July 12, 2015: South Korea says North Korea has officially confirmed the purging of its defense chief two months after Seoul’s spy service said he had been executed for disloyalty to leader Kim Jong Un.
South Korea’s National Intelligence Service told lawmakers in May that People’s Armed Forces Minister Hyon Yong Chol was killed by anti-aircraft gunfire for talking back to Kim, complaining about his policies and sleeping during a meeting.
The North’s state media has since not mentioned Hyon or his disappearance. But over the weekend, the country’s official Korean Central News Agency named army general Pak Yong Sik as the armed forces minister in a dispatch about a meeting with a Lao military delegation.
The defense minister position is believed to be the second or third most influential military position next to the post of director of the General Political Bureau of the Korean People’s Army, now assumed by Hwang Pyong-so.
Promoted to major general in the army in 1999, Pak Yong Sik climbed up the military ladder quickly to become a four-star general in May and a vice director at the General Political Bureau in April.
South Korean Unification Ministry spokesman Jeong Joon-Hee said Monday (July 12) that this confirms Hyon’s replacement and purging.
Friday, July 10, 2015
South Korea is already among countries with no death penalty in practice, with last execution in 1997
On July 6, a former death row inmate brought a bill before parliament that would abolish the death penalty and replace it with life in prison. The bill was submitted to the National Assembly by Yu In-tae, a lawmaker with the New Politics Alliance for Democracy (NPAD) who was sentenced to death during the National Democratic Youth Students’ Alliance incident under the Yushin constitution. Yu had previously submitted the bill to the 17th National Assembly.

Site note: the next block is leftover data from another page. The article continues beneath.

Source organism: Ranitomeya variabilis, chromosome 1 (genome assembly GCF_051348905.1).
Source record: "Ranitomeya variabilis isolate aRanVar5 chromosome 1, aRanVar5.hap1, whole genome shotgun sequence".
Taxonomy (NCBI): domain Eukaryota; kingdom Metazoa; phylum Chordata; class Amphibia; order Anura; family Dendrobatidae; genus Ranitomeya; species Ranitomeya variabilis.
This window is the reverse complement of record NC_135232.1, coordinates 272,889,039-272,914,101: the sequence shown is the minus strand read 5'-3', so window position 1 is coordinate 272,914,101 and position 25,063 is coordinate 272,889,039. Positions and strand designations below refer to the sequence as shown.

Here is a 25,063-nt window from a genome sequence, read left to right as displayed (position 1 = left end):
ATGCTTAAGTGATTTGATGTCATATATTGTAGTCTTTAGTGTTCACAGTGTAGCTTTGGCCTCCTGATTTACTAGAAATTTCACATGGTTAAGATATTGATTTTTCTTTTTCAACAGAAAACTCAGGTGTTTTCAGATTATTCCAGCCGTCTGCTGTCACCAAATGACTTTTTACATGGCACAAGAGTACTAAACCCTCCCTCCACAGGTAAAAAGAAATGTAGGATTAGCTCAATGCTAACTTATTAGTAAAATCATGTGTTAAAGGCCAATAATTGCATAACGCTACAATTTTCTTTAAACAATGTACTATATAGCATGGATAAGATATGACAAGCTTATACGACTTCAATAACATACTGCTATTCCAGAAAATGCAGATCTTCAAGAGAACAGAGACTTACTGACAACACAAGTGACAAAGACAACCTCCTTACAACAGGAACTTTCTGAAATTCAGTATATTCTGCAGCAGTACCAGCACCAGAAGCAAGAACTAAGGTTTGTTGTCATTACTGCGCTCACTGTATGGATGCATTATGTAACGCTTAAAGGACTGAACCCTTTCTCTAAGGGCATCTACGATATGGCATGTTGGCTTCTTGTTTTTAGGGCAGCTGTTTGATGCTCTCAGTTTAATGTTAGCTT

“More than 17 years have passed since the last person was executed in South Korea on Dec. 30, 1997, and it is already classified as a country that has abolished the death penalty in practice. Doing away with the death penalty is also a global trend,” Yu said during a press conference on Monday to explain why he had submitted the bill.
Yu argued forcefully for the need to get rid of capital punishment. “As of Dec. 31, 2014, 140 of the 198 countries around the world have abolished the death penalty in law or practice, while only 58 countries have retained it. South Korea is the home of the UN secretary general, and it needs to uphold its duties as a member of the international community.”
The bill submitted by Yu would replace death penalty described in the criminal code, the military criminal code, the Criminal Procedure Act, and the National Security Law with a sentence of life imprisonment that could not be pardoned or commuted. The bill received bipartisan support, co-sponsored by 42 lawmakers from the ruling Saenuri Party (NFP), 124 from the NPAD, and 5 from the Justice Party – 171 altogether – who agree with its intent.
38 years after being sentenced to death during the rule of former president Park Chung-hee (1961-79), Yu was exonerated in a retrial in Feb. 2012. Yu’s personal experience has driven him to keep working to abolish the death penalty, and this is the 2nd time he has brought the bill to the National Assembly, following his previous attempt during the 17th Assembly.
This is the 7th time that the bill to abolish the death penalty has been submitted to the National Assembly. Each of the previous 6 times – beginning with the 15th Assembly – the bill has run into controversy and been summarily discarded.
Source: The Hankyoreh, Lee Seung-joon, July 7, 2015
october 22, 2012 http://english.donga.com
|“I will burn myself to death in front of the court if the killer of a woman on the Jeju Olle Trail is also sentenced to life in prison as (convicted rapist and murderer) Oh Won-chun was.”